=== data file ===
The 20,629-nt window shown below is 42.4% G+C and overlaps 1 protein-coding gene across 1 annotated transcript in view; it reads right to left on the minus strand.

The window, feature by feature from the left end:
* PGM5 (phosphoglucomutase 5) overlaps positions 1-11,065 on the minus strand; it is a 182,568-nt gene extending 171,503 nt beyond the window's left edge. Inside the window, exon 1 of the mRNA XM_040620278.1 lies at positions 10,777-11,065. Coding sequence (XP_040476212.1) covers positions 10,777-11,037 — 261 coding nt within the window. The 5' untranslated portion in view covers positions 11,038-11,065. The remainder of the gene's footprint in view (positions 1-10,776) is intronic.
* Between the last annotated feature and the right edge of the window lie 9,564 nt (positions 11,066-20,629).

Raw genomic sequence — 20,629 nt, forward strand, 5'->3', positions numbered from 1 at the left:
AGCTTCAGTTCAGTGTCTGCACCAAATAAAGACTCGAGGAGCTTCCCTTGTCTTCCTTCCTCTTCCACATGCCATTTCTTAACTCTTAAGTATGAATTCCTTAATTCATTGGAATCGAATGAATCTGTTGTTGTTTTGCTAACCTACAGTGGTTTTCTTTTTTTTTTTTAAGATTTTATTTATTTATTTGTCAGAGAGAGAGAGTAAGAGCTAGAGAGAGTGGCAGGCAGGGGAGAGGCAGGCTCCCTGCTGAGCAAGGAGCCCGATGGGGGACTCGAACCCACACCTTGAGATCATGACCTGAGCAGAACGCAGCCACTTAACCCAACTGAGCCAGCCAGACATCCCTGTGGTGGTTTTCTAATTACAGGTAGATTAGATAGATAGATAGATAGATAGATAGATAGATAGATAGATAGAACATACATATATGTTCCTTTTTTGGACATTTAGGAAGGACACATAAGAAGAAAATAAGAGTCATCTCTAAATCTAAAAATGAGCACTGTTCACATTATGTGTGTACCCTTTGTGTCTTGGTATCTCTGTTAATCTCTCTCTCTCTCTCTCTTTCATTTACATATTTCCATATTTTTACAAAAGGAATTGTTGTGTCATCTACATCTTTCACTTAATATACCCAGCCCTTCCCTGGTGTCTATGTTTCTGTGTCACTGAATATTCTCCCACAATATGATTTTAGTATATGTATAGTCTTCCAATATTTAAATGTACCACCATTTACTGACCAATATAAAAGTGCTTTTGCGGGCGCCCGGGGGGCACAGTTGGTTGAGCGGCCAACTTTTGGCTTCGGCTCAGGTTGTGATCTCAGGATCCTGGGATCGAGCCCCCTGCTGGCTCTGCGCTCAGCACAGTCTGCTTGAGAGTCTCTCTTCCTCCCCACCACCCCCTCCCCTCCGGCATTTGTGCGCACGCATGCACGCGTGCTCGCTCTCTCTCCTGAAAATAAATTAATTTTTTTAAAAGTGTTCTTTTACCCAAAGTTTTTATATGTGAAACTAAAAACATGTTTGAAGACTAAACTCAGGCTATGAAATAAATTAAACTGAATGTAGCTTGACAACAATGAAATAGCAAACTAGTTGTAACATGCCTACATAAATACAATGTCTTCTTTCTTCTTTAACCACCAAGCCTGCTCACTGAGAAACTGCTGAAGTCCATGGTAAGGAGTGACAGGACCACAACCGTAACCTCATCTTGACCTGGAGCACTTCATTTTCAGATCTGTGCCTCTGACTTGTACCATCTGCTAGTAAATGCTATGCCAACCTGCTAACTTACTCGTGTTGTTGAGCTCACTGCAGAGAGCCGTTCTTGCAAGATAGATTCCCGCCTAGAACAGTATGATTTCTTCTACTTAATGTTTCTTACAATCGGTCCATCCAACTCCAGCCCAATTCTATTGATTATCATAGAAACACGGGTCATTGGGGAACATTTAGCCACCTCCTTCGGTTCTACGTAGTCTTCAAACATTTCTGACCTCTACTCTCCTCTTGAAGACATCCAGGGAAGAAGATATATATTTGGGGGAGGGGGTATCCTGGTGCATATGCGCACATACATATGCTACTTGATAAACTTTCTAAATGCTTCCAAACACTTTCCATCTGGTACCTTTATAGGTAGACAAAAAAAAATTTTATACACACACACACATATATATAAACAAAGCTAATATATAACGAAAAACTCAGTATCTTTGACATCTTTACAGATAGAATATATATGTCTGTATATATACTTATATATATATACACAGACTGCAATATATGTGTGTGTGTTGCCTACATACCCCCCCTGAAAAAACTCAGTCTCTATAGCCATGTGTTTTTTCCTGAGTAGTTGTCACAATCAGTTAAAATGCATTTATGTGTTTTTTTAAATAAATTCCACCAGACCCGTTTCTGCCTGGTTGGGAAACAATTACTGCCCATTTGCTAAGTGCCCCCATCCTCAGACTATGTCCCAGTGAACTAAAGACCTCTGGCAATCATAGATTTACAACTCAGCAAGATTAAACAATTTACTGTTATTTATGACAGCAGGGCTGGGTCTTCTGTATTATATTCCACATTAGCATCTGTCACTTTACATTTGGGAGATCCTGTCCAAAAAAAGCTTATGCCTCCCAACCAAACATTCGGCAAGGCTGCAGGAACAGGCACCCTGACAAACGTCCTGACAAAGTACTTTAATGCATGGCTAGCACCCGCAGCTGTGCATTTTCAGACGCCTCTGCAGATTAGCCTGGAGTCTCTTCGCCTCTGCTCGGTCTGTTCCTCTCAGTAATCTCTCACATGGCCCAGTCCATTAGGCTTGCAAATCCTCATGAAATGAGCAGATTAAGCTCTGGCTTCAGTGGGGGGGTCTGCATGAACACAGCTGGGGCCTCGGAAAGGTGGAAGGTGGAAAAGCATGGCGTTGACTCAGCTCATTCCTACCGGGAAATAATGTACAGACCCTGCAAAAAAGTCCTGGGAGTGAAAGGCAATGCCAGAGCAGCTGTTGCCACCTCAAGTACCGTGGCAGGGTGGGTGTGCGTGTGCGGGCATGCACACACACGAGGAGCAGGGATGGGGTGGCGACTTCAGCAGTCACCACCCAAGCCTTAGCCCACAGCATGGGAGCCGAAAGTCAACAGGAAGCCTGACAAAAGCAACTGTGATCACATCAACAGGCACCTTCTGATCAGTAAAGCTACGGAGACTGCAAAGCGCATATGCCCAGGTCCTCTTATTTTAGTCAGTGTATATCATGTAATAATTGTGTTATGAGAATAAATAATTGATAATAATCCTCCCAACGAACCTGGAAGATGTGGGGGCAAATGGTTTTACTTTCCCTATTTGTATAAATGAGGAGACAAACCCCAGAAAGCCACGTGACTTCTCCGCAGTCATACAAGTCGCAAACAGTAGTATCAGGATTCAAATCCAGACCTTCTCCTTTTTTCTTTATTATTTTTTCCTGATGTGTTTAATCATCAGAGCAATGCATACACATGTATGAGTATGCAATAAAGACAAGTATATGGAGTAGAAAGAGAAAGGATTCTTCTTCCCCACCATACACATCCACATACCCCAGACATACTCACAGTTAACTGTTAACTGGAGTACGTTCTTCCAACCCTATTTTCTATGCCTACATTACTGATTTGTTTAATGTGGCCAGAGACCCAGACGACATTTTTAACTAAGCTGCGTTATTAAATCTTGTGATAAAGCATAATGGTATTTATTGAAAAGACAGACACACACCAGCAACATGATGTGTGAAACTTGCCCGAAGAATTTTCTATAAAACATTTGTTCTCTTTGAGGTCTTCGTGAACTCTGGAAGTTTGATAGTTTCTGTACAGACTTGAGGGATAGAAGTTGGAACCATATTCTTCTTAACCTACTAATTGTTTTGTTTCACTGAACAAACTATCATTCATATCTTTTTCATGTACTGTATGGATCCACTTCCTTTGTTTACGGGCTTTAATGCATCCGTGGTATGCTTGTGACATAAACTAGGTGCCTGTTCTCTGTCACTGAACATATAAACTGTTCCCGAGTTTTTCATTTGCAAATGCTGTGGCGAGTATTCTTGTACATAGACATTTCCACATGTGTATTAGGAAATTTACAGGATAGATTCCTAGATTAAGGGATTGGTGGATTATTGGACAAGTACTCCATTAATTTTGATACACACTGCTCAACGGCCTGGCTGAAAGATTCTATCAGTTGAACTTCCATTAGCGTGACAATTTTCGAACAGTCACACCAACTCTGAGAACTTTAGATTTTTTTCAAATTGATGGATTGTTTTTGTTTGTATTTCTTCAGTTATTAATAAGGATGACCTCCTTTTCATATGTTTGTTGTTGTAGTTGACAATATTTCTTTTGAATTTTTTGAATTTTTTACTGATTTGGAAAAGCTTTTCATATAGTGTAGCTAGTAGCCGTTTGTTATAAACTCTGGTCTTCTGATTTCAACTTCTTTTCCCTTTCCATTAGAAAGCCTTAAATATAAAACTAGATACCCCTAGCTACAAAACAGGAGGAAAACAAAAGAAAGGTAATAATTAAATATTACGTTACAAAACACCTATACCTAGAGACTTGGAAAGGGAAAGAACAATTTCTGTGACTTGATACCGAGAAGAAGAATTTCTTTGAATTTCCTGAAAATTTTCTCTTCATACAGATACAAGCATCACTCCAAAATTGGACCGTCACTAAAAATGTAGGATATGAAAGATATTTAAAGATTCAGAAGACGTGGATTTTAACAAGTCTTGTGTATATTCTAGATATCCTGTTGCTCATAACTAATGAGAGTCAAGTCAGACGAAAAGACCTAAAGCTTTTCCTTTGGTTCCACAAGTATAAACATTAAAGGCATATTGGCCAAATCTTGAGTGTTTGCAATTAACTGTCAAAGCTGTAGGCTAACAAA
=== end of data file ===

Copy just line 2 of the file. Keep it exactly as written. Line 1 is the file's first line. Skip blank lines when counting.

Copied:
The window, feature by feature from the left end: